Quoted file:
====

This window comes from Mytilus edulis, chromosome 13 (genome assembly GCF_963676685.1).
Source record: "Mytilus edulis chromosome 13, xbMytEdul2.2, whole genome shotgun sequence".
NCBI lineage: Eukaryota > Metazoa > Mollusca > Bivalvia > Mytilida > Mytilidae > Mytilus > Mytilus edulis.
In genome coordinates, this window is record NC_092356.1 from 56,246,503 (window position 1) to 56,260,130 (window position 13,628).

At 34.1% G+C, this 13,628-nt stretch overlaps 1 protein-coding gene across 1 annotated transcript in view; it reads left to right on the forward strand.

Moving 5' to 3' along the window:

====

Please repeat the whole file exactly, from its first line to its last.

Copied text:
This window comes from Mytilus edulis, chromosome 13 (genome assembly GCF_963676685.1).
Source record: "Mytilus edulis chromosome 13, xbMytEdul2.2, whole genome shotgun sequence".
NCBI lineage: Eukaryota > Metazoa > Mollusca > Bivalvia > Mytilida > Mytilidae > Mytilus > Mytilus edulis.
In genome coordinates, this window is record NC_092356.1 from 56,246,503 (window position 1) to 56,260,130 (window position 13,628).

At 34.1% G+C, this 13,628-nt stretch overlaps 1 protein-coding gene across 1 annotated transcript in view; it reads left to right on the forward strand.

Moving 5' to 3' along the window: